Is the nomination process for cutting the same as campdrafting events?

When I’m wearing my show secretary hat this is probably the most common question I get asked by cutting newbies. The short answer to this question is no.

Not being totally familiar with what happens behind the scenes of a camp drafting event it is my understanding that competing in a camp draft works on a first in best dressed scenario. Once the entry numbers reach it’s quota the entries are cut off and the remaining nominations go onto a waiting list in the hope that scratchings come along. With cutting it’s a little bit different.

Usually the committee running a cutting event will announce a closing date for entries. This date can be set at the discretion of the club and can sometimes be up to three weeks before the opening day of the event. Once the closing date has passed, the person or persons responsible for sourcing the cattle, then gives their cattle suppliers the required number of cattle. But it doesn’t finish there, under NCHA rules and regulations the club still is obliged to accept late entries. BUT and here’s the big but for late nominations, the club does not have to supply these late entries with fresh cattle.  So what happens  is that any late entries are put onto the end of the draw and usually left to work rerun cattle. Clubs are also allowed to charge an extra late entry fee.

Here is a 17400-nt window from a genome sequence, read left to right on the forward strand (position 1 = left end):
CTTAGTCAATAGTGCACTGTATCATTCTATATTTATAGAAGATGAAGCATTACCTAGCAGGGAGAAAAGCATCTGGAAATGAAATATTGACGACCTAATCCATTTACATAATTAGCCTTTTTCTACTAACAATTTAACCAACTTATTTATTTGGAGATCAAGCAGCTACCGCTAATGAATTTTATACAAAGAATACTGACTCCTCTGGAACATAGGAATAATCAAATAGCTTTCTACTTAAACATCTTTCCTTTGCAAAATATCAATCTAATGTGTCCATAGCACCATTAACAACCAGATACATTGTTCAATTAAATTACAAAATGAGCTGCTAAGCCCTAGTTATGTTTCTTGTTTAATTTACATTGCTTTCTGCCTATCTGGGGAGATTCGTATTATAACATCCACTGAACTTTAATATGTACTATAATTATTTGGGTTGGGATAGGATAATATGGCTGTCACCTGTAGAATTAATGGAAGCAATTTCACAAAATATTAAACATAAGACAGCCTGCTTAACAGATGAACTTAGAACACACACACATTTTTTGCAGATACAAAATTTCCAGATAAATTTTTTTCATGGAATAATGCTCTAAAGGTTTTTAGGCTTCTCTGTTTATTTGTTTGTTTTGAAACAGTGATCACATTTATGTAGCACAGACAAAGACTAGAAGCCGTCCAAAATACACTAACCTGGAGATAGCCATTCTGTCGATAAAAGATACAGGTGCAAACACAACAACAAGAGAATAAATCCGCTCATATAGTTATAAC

When you are paying a high entry fee to compete in an event such as cutting the last thing you want to do is work stale cattle, generally most competitors won’t bother nominating late but may choose to go onto a waiting list in the hope there are some scratchings and  they are able to take that and and go into the original draw. Once again under NCHA rules and regulations this scratching period closes 48 hrs before the commencement of the show, anyone who scratches after this period forfeits their nomination fees. Once the scratching period has passed the draws are done.

NCHA affiliates pride themselves on running professional shows so the last thing they want to do is rerun  cattle, in fact in all my years of being involved with cutting shows I have never seen this happen. Of course if cutting continues to grow at it’s current rate it’s inevitable that this will occur on occasions. These reruns would more than likely be used in the beginner and Snaffle Bit classes. But as a rule if the popularity of cutting outgrows the number of cattle  available in that particular area, most committees will choose not to host events there in favour of areas where there is an abundant cattle supply.